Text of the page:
“I don't want to eke out my life like a resource in short supply. The only selfish life is a timid one. To hold back, to withdraw, to keep the best in reserve, both overvalues the self, and undervalues what the self is.” ― Jeanette Winterson, The Powerbook
A fresh green force thrums within me. It’s at once the rush of the ocean between two rocks and the ecstasy of spring in the narrow passage of a daffodil stem.
It is life. It is creation. It is the riotous movement of energy in a conscious, interconnected world. It is peace and wildness, a great force and wisest surrender.
There’s a hint of death and the inevitable cycle renewal in this celebration of aliveness too, but I’m not lingering on that right now.
This great movement and power, it terrifies me as much as it excites me. Despite my dreams and my ambitions and my yearning to leave a creative, benevolent mark on this world, I fear this great force. To give this much, to be capable of so much would disrupt the relatively quiet, predictable existence I have become so used to.
This vision of an internal sea and rising spring is just that: a visualization thrown against the screen of my mind. And yet, it’s also very real. Or, at least it can lead to very real things.
When I agree to allow that green swell of energy to be real enough to move me, life will expand and grow and change. It would be inconceivable that I could continue to eke out my life like a resource in short supply.
What a lovely picture. Now where’s the reader’s story in all that?
Alone, these musings paired with a Jeanette Winterson passage don’t have the force of story. If I’m lucky, I may offer up just enough poetry and inspiration to keep you interested, dear reader. In this noisy world of clickbait, the emphasis on “news you can use,” and ad copy structured to appeal to the bits of the brain that can be manipulated into action, I’m not counting on it. Especially because you come to me for stories of entrepreneurship and motherhood and writing advice, not abstract snapshots from my meditation cushion.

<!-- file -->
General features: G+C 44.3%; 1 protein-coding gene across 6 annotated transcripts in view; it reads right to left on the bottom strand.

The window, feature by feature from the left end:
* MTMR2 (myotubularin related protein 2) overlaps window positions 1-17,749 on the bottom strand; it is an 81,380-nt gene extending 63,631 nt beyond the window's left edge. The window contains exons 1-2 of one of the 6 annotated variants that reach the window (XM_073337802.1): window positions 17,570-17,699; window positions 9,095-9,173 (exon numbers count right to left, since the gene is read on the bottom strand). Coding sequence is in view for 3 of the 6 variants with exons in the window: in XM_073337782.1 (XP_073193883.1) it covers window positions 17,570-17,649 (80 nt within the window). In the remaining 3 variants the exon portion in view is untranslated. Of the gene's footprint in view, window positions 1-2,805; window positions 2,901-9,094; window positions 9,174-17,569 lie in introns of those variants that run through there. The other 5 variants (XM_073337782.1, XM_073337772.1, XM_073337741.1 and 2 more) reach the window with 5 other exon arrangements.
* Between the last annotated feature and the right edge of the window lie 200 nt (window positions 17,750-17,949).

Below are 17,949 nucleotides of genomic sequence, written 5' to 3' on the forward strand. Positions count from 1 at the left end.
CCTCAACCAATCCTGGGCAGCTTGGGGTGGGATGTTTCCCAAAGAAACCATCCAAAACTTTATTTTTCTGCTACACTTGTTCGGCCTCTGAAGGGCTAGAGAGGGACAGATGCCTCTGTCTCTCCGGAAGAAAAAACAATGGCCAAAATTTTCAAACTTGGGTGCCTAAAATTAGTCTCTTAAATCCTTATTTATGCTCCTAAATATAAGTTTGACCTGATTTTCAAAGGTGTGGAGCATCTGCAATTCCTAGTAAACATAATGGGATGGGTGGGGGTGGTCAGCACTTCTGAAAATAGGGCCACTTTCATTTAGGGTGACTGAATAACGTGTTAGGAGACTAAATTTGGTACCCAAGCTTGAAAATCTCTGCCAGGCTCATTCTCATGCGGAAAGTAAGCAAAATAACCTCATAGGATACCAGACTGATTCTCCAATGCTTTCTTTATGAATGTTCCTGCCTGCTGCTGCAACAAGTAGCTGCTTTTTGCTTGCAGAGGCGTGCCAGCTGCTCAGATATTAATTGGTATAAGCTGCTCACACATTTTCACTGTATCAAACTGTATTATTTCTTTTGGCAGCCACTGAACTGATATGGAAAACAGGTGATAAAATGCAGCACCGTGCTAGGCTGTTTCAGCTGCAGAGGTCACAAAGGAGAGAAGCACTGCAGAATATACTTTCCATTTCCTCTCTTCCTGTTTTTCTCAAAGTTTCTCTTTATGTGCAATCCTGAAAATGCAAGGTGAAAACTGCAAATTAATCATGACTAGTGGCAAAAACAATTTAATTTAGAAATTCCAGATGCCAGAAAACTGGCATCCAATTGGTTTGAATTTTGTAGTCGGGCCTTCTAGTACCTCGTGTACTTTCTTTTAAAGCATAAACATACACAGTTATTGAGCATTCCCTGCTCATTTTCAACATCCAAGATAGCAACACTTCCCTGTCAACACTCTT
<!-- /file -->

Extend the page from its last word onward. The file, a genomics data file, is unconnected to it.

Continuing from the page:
To really make you care, to make this into a story you can see and feel and find yourself inside, I would need to anchor you in something other than the rushing river of universal life force energy. You need to follow my journey, but how?
Slip that vision into a real life context
To feel like my story matters to you, perhaps you need to watch this vision interrupt my daily life. You need to see this experience loom larger than all my excuses about sleep deprivation and the incessant interruptions of children and the madness of trying to run a family and a business and a creative existence.
The story’s conflict might come when I realize I can no longer collapse into my limitations - not if I want to honor this magical energy and live abundantly. You could accompany me as I fight against my old ways of numbing myself - red wine, chocolate, and a good Netflix binge. The big climax may be an argument with my husband since we tend to escape to the couch together and it’s always hard on a marriage when one partner commits to transformation.
And the resolution of my story (hopefully!) comes in the form of a creative triumph and a deeper dedication to this brilliant life force.
As always, ask yourself if this story is even worth telling (on your blog, in this moment)
That sort of story I outline above is more complicated to tell - at least if you want to make it a worthwhile read! And anyway, in my case, it would be fiction rather than memoir because I haven’t lived the story and earned the right to tell it all.
Then again, there’s a risk in waiting til there’s a beginning, middle, and end. The transcendent moment that started it all may start to fade. When I juxtapose the mundane details and the marital discord and the spiritual download, the whole thing may seem artificial and forced and even irrelevant.
Today, I’m describing this flash of insight because putting it on the page makes it real for me. I am publishing it because this #365StrongStories project gives me a platform to share something that’s personal and a little bit outside the lines of what I am “supposed” to write about as a writing coach.
Depending on the nature of your work and the goal of your own blog, however, your own a storyless story might find a better home in a Facebook post or in an email to a friend.
But please, don't hold the best of yourself in reserve
That said, if you’ve got something tremendous bubbling up inside, don’t hoard it and save it until all the magic leeches out of it. Even if it feels merely curious, give it a chance to become something that matters.
Dare to birth your big, brave, “this one burns the old script” ideas. Otherwise, we're left to wander mostly comatose in the world of dull, safe, useful blog posts. The forces that keep us small and miserly will win.
Do remember: “The only selfish life is a timid one.”